Amazingly Easy Ways to Empower Students Utilizing Sight Words!

3:00 AM

Happy Valentine's Day!

Lots of Love to Great Teachers Out There!

Valentine's Day is a wonderful way to have students reading.  They love looking at their cards, reading them, and having fun with them.  Students  actively engaged in reading is what teachers want.  A simple, and easy strategy.

When I started teaching in 1969, (yes, I am closing in on 70 years young) reading was taught using sight words, and very little phonics.  

In the ensuing years, I taught Language Experience, in which we would engage students in an activity, and they would write and read sentences about the experience.  This was fun, but challenging at times.  

Example, they had to learn the word want, so every child wrote a sentence about what they would want to get for Christmas.  Then, I had to make copies of the story, and they would spend time finding the word want, circling it, highlighting it, and spell it using clay or other materials.  It was fun for them, and they learned the word want. 

Years passed and the focus became teaching reading with the 220 Dolch Words, plus 95 nouns.  Then, phoneme awareness became the norm.    Words their Way was a great way to teach reading using word families.

So, I continued on, utilizing these methods, and then, Dr Edward Fry developed a list of sight words.  In 1996, he published a book with   1000 sight words for students to learn through elementary school, commonly known at the Fry Words. 

As good teachers, you knew all of this, but sometimes it can become a little overwhelming!  

What do I teach and how!

How do I integrate sight words, with the phonics and word families? 

 Students learn at different rates, some easily, and others struggle. 

 But, having the command of sight words, helps all of them feel confident in reading.

What are easy ways to practice sight words. 

First, it has to be fun!  

Second, Students need to be able to use all their modalities. 
 See, hear, feel, and move to be able to  own the words.

Here are some suggestions you might try in your class for the study of sight words!

  • Write the words in color using crayons, colored pencils, and pens.
  • Write the words using water and a sponge.  Great outdoor activity.
  • Act out the word, such as jump! Say the word, spell the word, and JUMP!!!
  • Use different voices to read the words, loud, whisper, high, low, angry, happy, etc.
  • Clap and Tap out a pattern using several words.  Have the words in a line, so they can read as they tap and clap a pattern.  Such as:  down, down, around, down, down, around.  Let them make their own patterns.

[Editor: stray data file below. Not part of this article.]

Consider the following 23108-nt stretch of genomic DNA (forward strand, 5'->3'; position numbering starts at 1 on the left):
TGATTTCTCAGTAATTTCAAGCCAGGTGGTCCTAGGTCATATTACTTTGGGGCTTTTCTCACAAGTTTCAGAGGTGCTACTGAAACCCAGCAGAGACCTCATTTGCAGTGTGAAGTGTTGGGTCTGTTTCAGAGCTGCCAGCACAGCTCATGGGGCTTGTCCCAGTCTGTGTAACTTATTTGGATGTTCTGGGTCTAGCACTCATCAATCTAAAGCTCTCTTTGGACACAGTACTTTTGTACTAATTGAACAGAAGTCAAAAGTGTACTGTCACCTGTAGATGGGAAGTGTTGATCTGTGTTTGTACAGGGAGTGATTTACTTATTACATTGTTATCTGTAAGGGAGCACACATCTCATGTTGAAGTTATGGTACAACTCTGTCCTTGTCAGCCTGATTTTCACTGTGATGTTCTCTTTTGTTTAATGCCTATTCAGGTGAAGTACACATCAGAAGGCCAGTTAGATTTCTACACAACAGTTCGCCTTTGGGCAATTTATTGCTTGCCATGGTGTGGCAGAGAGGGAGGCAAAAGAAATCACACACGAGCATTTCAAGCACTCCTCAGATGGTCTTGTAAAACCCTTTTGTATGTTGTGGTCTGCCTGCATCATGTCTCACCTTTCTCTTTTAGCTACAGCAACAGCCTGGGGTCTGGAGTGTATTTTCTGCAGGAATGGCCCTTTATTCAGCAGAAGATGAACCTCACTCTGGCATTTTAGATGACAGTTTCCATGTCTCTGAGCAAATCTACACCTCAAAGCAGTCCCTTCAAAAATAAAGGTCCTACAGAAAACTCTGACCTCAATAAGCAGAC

• Use technology to flash the words quickly for them to read or highlight.
  • Have a set of words, and put them in alphabetical order.  (This is one of my most successful methods.  Easy to use, and they practice reading while arranging the sequence.)
  • Cut out letters to make the words you are focusing on that day or week.  This helps to pattern their brain to remember the word when they see it in other print material.
  • Make up songs, rhymes, or chants using the words of the week.
  • When they come in each day, have words around the room that they need to walk to, read the word, and jump or clap after each word.  It doesn't have to be many, but get them moving.  (This could be a job for two students to arrange new words each day in the selected spots in the room.  They can do it for a week, then two more students can be the ones to make sure the words are posted.)
  •  Homework, have index cards for parents to put around their home, and every time the child passes the word, they have to touch the card and read the word.  Only do three to five words at a time.
  • Let them look in books to find the word.  If it is a word in your reading series, they can use the various tones of voice every time they see it in the story.
  • Remember, when standing in a line for lunch or the bathroom, always have some flashcards with you to for them to read.

Technology is wonderful, but students still need to use their hands and bodies.  Let them come up with new ways to learn their sight words.

  They might want to paint the word, make it in clay, draw the word, write it on paper, read the word, then scrunch up the paper into a ball, and throw it into the trash can, like basketball. 

These are just a few suggestions, I know you have many more ideas. 

 Get with a colleague and actually take ten minutes to make a list of ways you can get the students reading, while being engaged.

To help you along, here are two activities you can use for beginning readers.  Just click on the link, and enjoy!

Have a Great Valentine's Day!  


by Learning Whimsically at Mickey's Place

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